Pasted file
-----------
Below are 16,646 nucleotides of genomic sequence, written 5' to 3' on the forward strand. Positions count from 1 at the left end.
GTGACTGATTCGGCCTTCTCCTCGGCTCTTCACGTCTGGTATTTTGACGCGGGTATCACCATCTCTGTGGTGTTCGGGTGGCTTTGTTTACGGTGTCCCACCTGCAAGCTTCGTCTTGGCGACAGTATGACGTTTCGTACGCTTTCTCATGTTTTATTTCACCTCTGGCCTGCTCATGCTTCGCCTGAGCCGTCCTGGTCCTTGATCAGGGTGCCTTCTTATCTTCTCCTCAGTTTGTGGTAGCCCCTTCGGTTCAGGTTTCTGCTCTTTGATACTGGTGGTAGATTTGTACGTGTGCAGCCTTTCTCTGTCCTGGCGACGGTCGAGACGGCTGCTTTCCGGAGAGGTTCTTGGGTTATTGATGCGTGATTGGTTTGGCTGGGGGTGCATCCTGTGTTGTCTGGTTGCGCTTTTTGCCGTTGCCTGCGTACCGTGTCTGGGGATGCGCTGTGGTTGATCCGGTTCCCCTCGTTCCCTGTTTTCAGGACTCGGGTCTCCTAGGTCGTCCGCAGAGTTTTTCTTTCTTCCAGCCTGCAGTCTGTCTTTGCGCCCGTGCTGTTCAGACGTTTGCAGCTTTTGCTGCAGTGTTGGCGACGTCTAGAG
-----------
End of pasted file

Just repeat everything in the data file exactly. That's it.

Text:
Below are 16,646 nucleotides of genomic sequence, written 5' to 3' on the forward strand. Positions count from 1 at the left end.
GTGACTGATTCGGCCTTCTCCTCGGCTCTTCACGTCTGGTATTTTGACGCGGGTATCACCATCTCTGTGGTGTTCGGGTGGCTTTGTTTACGGTGTCCCACCTGCAAGCTTCGTCTTGGCGACAGTATGACGTTTCGTACGCTTTCTCATGTTTTATTTCACCTCTGGCCTGCTCATGCTTCGCCTGAGCCGTCCTGGTCCTTGATCAGGGTGCCTTCTTATCTTCTCCTCAGTTTGTGGTAGCCCCTTCGGTTCAGGTTTCTGCTCTTTGATACTGGTGGTAGATTTGTACGTGTGCAGCCTTTCTCTGTCCTGGCGACGGTCGAGACGGCTGCTTTCCGGAGAGGTTCTTGGGTTATTGATGCGTGATTGGTTTGGCTGGGGGTGCATCCTGTGTTGTCTGGTTGCGCTTTTTGCCGTTGCCTGCGTACCGTGTCTGGGGATGCGCTGTGGTTGATCCGGTTCCCCTCGTTCCCTGTTTTCAGGACTCGGGTCTCCTAGGTCGTCCGCAGAGTTTTTCTTTCTTCCAGCCTGCAGTCTGTCTTTGCGCCCGTGCTGTTCAGACGTTTGCAGCTTTTGCTGCAGTGTTGGCGACGTCTAGAG